Second World War veteran inspires younger generation to reach their full potential

Neil Flanigan left Jamaica as a teenager to join the Royal Air Force. Now in his 90s, he's encouraging young people to achieve their dreams

INSPIRATIONAL: Neil Flanigan

A SECOND WORLD war veteran is sharing his experiences with the young people from inner city primary schools, secondary schools and colleges to inspire them to reach their full potential.

Neil Flanigan MBE, retired president of the West Indies Association of Service Personnel (WASP) and member of the British Legion, is one of the oldest mentors in the UK and the eldest member of Urban Synergy, an award winning mentoring charity specialising in early intervention programmes for young people. 

As a teenager, Flanigan left Jamaica for the UK to be trained as a skilled instrument technician in the Royal Air Force (RAF) Bomber Command. He was one of more than 10,000 people from the West Indies who responded to the British Armed Forces call for help. 

He joined the Royal Air Force in 1943 where he worked in aviation, checking and servicing aircrafts such as Lancaster’s aircrafts flown by Bomber Command pilots during the war operations.

Following his military career, Flanigan worked as a graduate engineer on aircraft engines and airframes throughout the West Indies, Britain and Europe. On retirement he became a financial consultant, mental health manager and was director of Citizen’s Advice.

Now in his 90s, the Second World War veteran has been an active member of Urban Synergy for over 10 years, regularly visiting inner city primary and secondary schools and sixth form colleges together with a team of professionals from the private and public sector.

The aim of the mentoring programme is to educate, better prepare and equip students from disadvantaged backgrounds, particularly during their transition from school into further education and work. The charity’s objective is to help young people between the ages of 11-18 unlock their full potential by understanding their options and the opportunities available to them within the education system, via work experience and by preparing them for the employment market. 

Flanigan said volunteering in the local and wider community and acting as a mentor at schools and colleges is an opportunity to “give back to society for what it has done for me”. He acknowledged that working within secondary schools and sixth form colleges is a “tremendous challenge” because every audience and “every child is different,” and “we as a community have to respond to them in order to address those diverse needs”. It’s “imperative for us to let them gain confidence and know their capabilities and emphasise the importance of equality, fairness, honesty and integrity” in a “language that children understand and can learn” from the outset, he said.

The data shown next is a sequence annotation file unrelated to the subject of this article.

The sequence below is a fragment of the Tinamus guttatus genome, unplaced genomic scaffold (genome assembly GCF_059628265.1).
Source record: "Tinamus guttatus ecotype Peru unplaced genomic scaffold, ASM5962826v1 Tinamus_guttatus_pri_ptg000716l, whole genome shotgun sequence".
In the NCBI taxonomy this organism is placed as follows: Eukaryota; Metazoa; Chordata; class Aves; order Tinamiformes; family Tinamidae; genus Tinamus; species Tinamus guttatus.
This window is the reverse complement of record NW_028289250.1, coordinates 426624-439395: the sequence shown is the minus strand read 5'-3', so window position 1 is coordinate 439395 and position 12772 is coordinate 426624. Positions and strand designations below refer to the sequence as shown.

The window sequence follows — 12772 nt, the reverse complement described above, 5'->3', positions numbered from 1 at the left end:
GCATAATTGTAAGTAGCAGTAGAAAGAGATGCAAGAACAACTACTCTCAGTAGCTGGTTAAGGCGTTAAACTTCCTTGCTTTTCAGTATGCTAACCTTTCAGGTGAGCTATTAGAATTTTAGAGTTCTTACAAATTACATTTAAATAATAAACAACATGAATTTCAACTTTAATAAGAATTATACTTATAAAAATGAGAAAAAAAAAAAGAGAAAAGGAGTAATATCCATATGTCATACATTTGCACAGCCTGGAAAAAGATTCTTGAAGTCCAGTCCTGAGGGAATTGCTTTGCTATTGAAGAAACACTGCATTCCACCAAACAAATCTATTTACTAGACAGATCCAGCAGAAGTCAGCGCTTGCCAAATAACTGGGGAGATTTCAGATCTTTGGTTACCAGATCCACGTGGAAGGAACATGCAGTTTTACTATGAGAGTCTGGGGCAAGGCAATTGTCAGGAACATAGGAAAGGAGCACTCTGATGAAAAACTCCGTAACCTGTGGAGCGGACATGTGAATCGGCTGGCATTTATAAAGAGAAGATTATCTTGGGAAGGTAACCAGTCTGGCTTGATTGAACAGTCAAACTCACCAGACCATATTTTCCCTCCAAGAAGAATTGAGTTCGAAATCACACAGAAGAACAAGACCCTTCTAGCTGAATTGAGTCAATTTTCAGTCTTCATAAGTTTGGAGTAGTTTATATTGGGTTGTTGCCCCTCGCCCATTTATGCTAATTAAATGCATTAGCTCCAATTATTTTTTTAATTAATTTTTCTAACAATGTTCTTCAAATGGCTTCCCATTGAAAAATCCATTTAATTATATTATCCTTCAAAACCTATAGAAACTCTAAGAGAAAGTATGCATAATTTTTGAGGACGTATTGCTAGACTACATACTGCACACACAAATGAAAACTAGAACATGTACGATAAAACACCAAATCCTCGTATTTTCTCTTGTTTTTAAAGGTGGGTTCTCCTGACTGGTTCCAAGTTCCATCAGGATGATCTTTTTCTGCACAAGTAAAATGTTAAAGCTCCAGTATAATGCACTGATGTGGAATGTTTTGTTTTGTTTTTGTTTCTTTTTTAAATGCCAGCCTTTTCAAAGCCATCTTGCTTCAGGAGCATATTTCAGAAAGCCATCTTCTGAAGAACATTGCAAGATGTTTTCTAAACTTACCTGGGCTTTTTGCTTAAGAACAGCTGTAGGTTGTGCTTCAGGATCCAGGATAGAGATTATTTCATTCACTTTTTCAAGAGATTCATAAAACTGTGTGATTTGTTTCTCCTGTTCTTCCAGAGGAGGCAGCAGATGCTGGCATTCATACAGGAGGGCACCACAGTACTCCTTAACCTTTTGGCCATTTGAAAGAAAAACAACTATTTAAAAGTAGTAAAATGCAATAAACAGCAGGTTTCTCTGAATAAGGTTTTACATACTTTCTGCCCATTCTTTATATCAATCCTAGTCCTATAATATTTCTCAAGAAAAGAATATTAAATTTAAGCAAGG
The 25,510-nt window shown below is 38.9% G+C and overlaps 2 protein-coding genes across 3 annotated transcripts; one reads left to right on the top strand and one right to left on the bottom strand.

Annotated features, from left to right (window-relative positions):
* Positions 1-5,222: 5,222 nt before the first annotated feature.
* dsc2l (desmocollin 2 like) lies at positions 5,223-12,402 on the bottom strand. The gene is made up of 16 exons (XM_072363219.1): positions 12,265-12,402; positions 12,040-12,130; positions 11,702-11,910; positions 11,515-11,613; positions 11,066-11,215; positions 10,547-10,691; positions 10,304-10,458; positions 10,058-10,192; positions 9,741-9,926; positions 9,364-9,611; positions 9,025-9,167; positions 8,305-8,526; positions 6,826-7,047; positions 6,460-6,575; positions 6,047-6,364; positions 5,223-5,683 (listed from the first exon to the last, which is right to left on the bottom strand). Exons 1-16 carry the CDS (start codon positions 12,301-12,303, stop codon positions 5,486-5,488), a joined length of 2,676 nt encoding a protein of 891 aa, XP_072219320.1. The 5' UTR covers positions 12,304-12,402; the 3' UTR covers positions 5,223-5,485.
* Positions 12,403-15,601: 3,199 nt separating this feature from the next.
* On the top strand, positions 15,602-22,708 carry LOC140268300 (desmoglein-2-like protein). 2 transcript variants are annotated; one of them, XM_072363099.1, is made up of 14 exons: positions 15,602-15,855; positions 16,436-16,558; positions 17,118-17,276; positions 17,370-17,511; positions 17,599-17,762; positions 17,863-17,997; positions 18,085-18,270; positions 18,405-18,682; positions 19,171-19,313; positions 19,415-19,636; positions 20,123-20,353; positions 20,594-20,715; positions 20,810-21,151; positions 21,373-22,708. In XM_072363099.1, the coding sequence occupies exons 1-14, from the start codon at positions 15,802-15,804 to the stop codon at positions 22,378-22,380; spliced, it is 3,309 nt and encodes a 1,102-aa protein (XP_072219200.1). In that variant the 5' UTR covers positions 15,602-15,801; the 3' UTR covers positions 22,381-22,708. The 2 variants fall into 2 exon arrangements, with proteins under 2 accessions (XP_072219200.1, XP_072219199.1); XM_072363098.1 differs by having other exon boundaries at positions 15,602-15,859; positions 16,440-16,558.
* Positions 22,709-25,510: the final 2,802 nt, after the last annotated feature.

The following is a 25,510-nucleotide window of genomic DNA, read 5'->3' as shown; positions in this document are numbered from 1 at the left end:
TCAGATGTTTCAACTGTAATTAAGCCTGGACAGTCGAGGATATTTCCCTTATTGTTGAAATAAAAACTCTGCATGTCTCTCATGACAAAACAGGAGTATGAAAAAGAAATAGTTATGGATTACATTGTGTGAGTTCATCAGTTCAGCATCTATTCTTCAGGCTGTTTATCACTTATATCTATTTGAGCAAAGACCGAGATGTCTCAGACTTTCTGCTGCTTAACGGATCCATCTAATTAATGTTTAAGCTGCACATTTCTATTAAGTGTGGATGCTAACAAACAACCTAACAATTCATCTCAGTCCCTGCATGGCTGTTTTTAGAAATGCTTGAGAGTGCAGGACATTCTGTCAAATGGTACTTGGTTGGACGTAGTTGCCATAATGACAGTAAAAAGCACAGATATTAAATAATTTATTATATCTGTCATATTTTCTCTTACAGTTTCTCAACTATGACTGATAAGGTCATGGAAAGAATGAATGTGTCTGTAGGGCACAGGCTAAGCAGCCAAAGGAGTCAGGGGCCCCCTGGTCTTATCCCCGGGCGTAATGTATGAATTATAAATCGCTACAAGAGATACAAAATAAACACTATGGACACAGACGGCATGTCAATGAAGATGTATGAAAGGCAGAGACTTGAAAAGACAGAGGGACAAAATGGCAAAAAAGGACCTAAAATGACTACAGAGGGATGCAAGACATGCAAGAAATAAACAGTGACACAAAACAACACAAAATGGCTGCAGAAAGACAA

Flanigan said that the sacrifices of service men and women enabled us in the UK and Europe to continue to live in a democratic society, experiencing the freedom we have today – having access to education, health and many opportunities for today’s young people.

As an ex-serviceman, Flanigan continues to be an active member of the military and local communities. While he is dedicated to remembering fallen soldiers and ensuring the contributions made by people from the Commonwealth and former British colonies are not forgotten, he also makes it his duty to encourage and empower young people that no matter what their background or challenges they may face in life, they can achieve anything with persistence and commitment. 

Urban Synergy works with a variety of professionals from different sectors, such as science, technology, engineering, media entertainment, legal, financial and health sectors. Mentors volunteer their time offering young people from diverse and disadvantaged backgrounds support, advice, guidance and encouragement in a safe environment to achieve their best in education and beyond.

The organisation’s objective is to work in partnership with inner city schools and parents like those in the Lewisham Borough, which overall has the highest school exclusion rates in the UK (2012-2018), to support a positive change – helping young people in primary and secondary schools and also sixth form colleges to grow and excel in their academic achievements.

To find out more about Urban Synergy, visit www.urbansynergy.com

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1 Comment

  1. | Mark Graham

    I am so proud of him. A great role model.

    Reply

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